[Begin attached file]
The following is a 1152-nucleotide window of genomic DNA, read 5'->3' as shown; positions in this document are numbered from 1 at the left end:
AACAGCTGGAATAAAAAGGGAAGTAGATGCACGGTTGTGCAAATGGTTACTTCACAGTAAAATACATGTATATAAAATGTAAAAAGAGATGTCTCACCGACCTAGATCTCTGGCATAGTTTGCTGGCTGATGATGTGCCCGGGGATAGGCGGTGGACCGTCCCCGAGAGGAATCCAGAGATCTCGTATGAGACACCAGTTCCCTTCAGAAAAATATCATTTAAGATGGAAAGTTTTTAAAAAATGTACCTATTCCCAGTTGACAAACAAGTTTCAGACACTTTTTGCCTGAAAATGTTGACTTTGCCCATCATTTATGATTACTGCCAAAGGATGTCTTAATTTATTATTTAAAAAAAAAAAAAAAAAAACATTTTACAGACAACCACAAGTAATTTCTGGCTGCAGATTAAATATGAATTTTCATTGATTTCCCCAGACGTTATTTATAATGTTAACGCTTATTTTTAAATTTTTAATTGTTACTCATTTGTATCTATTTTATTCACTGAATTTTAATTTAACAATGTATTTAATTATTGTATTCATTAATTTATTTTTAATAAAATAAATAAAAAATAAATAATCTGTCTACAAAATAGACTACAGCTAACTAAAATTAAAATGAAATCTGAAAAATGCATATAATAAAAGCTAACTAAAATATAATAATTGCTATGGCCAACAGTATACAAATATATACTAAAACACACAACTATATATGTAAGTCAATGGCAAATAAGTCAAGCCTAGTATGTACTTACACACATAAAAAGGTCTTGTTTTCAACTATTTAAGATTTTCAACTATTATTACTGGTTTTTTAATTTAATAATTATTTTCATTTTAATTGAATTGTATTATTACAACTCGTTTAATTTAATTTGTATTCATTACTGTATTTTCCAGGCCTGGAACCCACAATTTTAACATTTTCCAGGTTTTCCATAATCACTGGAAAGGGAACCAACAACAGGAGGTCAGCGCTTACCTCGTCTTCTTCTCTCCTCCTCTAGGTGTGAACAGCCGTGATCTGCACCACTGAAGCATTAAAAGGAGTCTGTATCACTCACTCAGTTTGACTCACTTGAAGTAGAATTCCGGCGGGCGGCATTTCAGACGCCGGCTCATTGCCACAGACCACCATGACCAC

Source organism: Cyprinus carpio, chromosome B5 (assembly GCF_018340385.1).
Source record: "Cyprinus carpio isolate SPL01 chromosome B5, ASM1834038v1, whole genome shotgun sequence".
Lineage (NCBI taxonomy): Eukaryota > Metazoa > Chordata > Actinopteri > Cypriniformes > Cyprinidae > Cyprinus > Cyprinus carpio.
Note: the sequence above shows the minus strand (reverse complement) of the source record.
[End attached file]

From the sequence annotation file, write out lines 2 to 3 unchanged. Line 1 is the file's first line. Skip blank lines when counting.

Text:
AACAGCTGGAATAAAAAGGGAAGTAGATGCACGGTTGTGCAAATGGTTACTTCACAGTAAAATACATGTATATAAAATGTAAAAAGAGATGTCTCACCGACCTAGATCTCTGGCATAGTTTGCTGGCTGATGATGTGCCCGGGGATAGGCGGTGGACCGTCCCCGAGAGGAATCCAGAGATCTCGTATGAGACACCAGTTCCCTTCAGAAAAATATCATTTAAGATGGAAAGTTTTTAAAAAATGTACCTATTCCCAGTTGACAAACAAGTTTCAGACACTTTTTGCCTGAAAATGTTGACTTTGCCCATCATTTATGATTACTGCCAAAGGATGTCTTAATTTATTATTTAAAAAAAAAAAAAAAAAAACATTTTACAGACAACCACAAGTAATTTCTGGCTGCAGATTAAATATGAATTTTCATTGATTTCCCCAGACGTTATTTATAATGTTAACGCTTATTTTTAAATTTTTAATTGTTACTCATTTGTATCTATTTTATTCACTGAATTTTAATTTAACAATGTATTTAATTATTGTATTCATTAATTTATTTTTAATAAAATAAATAAAAAATAAATAATCTGTCTACAAAATAGACTACAGCTAACTAAAATTAAAATGAAATCTGAAAAATGCATATAATAAAAGCTAACTAAAATATAATAATTGCTATGGCCAACAGTATACAAATATATACTAAAACACACAACTATATATGTAAGTCAATGGCAAATAAGTCAAGCCTAGTATGTACTTACACACATAAAAAGGTCTTGTTTTCAACTATTTAAGATTTTCAACTATTATTACTGGTTTTTTAATTTAATAATTATTTTCATTTTAATTGAATTGTATTATTACAACTCGTTTAATTTAATTTGTATTCATTACTGTATTTTCCAGGCCTGGAACCCACAATTTTAACATTTTCCAGGTTTTCCATAATCACTGGAAAGGGAACCAACAACAGGAGGTCAGCGCTTACCTCGTCTTCTTCTCTCCTCCTCTAGGTGTGAACAGCCGTGATCTGCACCACTGAAGCATTAAAAGGAGTCTGTATCACTCACTCAGTTTGACTCACTTGAAGTAGAATTCCGGCGGGCGGCATTTCAGACGCCGGCTCATTGCCACAGACCACCATGACCAC

Source organism: Cyprinus carpio, chromosome B5 (assembly GCF_018340385.1).